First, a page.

Rep. Betty McCollum (D-Minn.) is readying her next move in a months-long effort to slash Pentagon spending for NASCAR and other sports sponsorships.
McCollum questions whether the U.S. military should be spending hundreds of millions of dollars on sponsorship deals for sports including stock car racing, professional fishing and pro wrestling at a time when the nation is running large deficits. Military officials and congressional supporters say the sponsorships help with recruitment.
McCollum has failed twice to advance proposals that would have changed the way the military awards contracts and doles out funds for those events, as well as for ultimate-fighting sponsorships.
Undaunted, McCollum is mulling a new tactic.
Bill Harper, McCollum’s chief of staff, said the lawmaker would likely offer an amendment on the House floor to the 2012 Pentagon appropriations bill that would limit the funds the military could spend on sporting events.
McCollum offered an amendment to the DOD spending bill last week that the House Appropriations Committee shot down in a voice vote.
That amendment would have required the military to submit for a 30-day congressional review period any contract larger than $250,000 to sponsor a motor sports racing team, driver or event; a fishing team or tournament; a professional wrestling event, or an ultimate-fighting event.
The Army spent $7.4 million on a single NASCAR team sponsorship in 2010, according to Pentagon data provided by McCollum’s office. That same team deal cost the Pentagon $11.6 million the previous year.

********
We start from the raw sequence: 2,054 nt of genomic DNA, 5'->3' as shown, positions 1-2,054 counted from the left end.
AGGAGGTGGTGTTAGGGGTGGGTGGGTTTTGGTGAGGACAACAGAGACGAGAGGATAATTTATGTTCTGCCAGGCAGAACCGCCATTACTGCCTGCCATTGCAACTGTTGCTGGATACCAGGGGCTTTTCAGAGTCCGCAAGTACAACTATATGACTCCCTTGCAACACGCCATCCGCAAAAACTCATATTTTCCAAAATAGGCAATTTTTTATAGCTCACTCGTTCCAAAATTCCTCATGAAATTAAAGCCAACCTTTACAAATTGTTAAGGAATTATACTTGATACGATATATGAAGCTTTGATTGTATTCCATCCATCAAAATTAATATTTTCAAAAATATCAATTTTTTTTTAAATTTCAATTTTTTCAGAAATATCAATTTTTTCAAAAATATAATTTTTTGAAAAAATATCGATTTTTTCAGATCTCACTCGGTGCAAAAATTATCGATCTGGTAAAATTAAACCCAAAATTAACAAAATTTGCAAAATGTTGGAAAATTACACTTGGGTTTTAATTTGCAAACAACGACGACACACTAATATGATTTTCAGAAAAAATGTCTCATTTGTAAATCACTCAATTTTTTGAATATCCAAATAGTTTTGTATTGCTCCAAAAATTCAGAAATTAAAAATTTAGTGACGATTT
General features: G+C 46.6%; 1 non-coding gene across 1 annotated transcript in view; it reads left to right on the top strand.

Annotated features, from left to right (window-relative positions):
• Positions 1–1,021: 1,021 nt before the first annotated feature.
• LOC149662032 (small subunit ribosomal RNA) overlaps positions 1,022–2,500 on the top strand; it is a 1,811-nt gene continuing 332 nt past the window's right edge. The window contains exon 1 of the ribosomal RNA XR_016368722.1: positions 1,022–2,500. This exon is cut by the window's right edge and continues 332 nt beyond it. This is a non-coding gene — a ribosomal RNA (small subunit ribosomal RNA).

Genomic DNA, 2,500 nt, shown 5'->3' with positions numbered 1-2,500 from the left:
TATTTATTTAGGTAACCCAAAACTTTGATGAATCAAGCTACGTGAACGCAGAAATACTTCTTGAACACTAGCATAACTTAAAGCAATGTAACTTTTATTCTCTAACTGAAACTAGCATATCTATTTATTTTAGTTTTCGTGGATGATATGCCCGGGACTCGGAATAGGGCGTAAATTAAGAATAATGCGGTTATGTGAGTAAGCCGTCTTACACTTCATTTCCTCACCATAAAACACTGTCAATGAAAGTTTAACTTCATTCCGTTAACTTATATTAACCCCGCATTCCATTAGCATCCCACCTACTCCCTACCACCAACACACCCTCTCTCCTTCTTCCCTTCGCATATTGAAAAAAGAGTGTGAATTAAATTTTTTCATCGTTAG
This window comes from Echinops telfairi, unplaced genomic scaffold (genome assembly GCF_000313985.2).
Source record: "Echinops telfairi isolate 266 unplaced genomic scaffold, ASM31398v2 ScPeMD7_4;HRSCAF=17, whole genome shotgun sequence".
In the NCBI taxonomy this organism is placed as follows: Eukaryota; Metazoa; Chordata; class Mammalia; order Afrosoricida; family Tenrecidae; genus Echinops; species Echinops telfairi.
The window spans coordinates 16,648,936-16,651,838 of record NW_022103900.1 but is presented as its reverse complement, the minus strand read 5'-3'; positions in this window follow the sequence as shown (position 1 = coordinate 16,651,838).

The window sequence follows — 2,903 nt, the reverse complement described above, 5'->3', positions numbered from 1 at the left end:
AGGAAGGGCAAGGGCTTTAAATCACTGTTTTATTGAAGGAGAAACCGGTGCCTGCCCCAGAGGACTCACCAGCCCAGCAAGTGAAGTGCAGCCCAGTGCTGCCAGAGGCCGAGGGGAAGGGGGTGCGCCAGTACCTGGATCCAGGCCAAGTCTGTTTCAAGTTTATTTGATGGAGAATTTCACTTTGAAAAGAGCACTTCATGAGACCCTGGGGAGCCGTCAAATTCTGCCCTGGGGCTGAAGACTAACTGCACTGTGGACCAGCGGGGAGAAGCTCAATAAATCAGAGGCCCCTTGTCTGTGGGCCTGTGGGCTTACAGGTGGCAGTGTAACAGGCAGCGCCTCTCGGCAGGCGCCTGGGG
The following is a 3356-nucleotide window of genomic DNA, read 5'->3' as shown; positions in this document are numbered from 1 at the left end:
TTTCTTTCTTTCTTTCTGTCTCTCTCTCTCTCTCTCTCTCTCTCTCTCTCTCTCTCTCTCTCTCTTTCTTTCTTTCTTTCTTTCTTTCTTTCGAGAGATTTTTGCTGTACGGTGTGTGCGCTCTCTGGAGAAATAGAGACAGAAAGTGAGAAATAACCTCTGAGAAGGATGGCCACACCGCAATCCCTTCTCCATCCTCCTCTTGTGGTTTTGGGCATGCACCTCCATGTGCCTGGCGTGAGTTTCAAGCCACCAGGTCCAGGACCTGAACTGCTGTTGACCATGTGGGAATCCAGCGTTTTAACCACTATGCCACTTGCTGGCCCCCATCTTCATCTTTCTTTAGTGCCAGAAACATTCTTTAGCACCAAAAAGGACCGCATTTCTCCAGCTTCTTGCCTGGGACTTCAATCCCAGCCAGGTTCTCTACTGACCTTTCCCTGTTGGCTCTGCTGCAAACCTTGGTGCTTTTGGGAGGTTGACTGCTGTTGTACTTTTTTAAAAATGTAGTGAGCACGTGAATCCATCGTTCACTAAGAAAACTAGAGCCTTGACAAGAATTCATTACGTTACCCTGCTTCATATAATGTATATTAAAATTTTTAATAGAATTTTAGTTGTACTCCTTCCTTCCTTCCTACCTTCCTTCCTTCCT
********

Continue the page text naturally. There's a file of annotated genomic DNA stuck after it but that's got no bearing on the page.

The National Guard spent $20 million in 2010 for its sponsorship of Dale Earnhardt Jr.’s No. 88 car and Jeff Gordon’s No. 24 car. The previous year, that contract was for $32.7 million.
The National Guard spent another $16.04 million to sponsor the FLW Outdoor College Fishing tour, which sees college fishing clubs compete for scholarships and prizes.
FLW Outdoors spokeswoman Trisha Blake said information about the company's sponsorship deal with the National Guard are confidential. But she told The Hill the figures cited by McCollum's office are "incorrect."
During the House Appropriations Committee markup, McCollum cited a $645,000 contract to sponsor a race in the Sprint Cup Series, NASCAR’s top racing tour.
She said the Air Guard 400, held last September in Richmond, Va., failed to deliver a single military enlistee.
But a Pentagon official, in an email to McCollum’s staff that was obtained by The Hill, described the event as a marketing opportunity that came at a bargain rate.
“The intent of this event was to create awareness about the Air National Guard opportunity to serve,” said Lt. Col. Sherrie McCandless of the National Guard’s Office of Legislative Liaison in the email, dated May 16. “With that goal, the event was a success in returning to us over $5 million in advertising value delivering over 830 million impressions on national television, radio and in numerous print publications all for a low cost of $645K.
“The [Air National Guard] was able to have a small direct recruiting presence on site that collected lead information from 439 individuals,” McCandless wrote.
“While we can’t directly attribute accessions to this event, it is important to reiterate the goal of this event, which was to generate awareness,” McCandless wrote.
The Air National Guard will not be sponsoring the race this year.
House Appropriations Defense subcommittee Chairman Bill Young (R-Fla.) noted during the markup that his state is the home of the famed Daytona International Speedway. He counseled McCollum to see the connection between sponsorship deals and military recruiting efforts.
Rep. Sanford Bishop Jr. (D-Ga.) warned McCollum to avoid dismissing the connection between NASCAR and the young Americans who typically join the military — noting many new recruits are from the South, where stock car racing remains most popular.
This story was updated on June 23.